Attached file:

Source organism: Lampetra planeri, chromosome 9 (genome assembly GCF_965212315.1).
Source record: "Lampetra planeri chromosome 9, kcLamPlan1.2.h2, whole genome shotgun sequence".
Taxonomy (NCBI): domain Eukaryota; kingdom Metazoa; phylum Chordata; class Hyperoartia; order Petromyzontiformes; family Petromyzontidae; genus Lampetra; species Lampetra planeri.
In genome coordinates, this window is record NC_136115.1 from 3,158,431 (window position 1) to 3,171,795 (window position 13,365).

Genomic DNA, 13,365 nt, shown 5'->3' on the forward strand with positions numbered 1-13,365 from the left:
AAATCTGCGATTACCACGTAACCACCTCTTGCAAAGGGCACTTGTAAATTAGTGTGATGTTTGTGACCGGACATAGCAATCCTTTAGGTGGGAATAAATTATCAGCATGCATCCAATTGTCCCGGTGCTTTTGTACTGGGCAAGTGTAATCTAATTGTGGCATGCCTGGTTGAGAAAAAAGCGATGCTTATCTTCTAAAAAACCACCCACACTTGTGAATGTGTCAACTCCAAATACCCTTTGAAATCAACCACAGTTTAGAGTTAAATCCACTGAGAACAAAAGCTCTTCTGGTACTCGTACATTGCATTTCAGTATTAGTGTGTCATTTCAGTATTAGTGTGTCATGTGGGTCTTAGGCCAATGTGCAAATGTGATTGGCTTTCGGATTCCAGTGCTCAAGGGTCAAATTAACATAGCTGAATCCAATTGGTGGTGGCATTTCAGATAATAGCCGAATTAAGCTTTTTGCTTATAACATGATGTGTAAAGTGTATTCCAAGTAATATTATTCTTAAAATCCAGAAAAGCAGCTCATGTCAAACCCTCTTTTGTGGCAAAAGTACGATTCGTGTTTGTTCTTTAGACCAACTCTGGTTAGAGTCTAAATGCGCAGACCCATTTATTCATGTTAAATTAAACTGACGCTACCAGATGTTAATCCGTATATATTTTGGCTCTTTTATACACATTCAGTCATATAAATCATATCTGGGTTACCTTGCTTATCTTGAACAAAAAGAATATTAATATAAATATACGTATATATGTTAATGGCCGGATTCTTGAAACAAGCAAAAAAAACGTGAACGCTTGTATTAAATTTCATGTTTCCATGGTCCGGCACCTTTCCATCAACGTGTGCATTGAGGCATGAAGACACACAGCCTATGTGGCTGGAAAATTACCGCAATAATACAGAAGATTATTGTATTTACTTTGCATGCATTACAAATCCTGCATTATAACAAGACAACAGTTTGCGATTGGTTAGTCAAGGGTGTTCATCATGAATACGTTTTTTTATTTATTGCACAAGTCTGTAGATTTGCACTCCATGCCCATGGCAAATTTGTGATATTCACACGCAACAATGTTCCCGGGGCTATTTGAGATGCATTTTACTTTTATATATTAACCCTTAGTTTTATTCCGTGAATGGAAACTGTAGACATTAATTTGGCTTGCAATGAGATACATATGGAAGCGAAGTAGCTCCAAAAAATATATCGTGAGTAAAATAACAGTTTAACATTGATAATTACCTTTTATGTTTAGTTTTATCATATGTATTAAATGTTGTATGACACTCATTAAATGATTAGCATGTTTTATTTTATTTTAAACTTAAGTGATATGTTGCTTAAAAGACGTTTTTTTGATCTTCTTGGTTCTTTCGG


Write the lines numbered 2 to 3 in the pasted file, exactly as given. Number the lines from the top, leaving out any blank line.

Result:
Source record: "Lampetra planeri chromosome 9, kcLamPlan1.2.h2, whole genome shotgun sequence".
Taxonomy (NCBI): domain Eukaryota; kingdom Metazoa; phylum Chordata; class Hyperoartia; order Petromyzontiformes; family Petromyzontidae; genus Lampetra; species Lampetra planeri.